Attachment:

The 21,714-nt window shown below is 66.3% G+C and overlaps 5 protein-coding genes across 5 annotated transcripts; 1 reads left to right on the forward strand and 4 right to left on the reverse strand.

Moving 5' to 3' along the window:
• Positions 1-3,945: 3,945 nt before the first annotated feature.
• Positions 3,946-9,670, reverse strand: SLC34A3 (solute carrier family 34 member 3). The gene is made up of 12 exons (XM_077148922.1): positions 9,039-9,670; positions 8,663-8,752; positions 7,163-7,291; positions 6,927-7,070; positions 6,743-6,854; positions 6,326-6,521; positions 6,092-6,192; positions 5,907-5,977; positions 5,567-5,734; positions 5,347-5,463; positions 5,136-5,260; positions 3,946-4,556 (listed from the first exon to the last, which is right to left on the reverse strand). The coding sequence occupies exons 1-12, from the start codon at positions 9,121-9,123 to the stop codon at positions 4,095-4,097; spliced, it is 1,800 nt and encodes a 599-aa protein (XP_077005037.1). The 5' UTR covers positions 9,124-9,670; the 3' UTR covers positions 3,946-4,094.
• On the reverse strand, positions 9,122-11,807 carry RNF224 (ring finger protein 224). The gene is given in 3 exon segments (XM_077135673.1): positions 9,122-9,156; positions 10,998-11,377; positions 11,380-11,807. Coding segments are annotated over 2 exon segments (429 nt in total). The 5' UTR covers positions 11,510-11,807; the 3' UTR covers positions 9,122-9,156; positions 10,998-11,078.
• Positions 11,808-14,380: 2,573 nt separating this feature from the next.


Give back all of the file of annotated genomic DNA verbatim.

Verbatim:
The 21,714-nt window shown below is 66.3% G+C and overlaps 5 protein-coding genes across 5 annotated transcripts; 1 reads left to right on the forward strand and 4 right to left on the reverse strand.

Moving 5' to 3' along the window:
• Positions 1-3,945: 3,945 nt before the first annotated feature.
• Positions 3,946-9,670, reverse strand: SLC34A3 (solute carrier family 34 member 3). The gene is made up of 12 exons (XM_077148922.1): positions 9,039-9,670; positions 8,663-8,752; positions 7,163-7,291; positions 6,927-7,070; positions 6,743-6,854; positions 6,326-6,521; positions 6,092-6,192; positions 5,907-5,977; positions 5,567-5,734; positions 5,347-5,463; positions 5,136-5,260; positions 3,946-4,556 (listed from the first exon to the last, which is right to left on the reverse strand). The coding sequence occupies exons 1-12, from the start codon at positions 9,121-9,123 to the stop codon at positions 4,095-4,097; spliced, it is 1,800 nt and encodes a 599-aa protein (XP_077005037.1). The 5' UTR covers positions 9,124-9,670; the 3' UTR covers positions 3,946-4,094.
• On the reverse strand, positions 9,122-11,807 carry RNF224 (ring finger protein 224). The gene is given in 3 exon segments (XM_077135673.1): positions 9,122-9,156; positions 10,998-11,377; positions 11,380-11,807. Coding segments are annotated over 2 exon segments (429 nt in total). The 5' UTR covers positions 11,510-11,807; the 3' UTR covers positions 9,122-9,156; positions 10,998-11,078.
• Positions 11,808-14,380: 2,573 nt separating this feature from the next.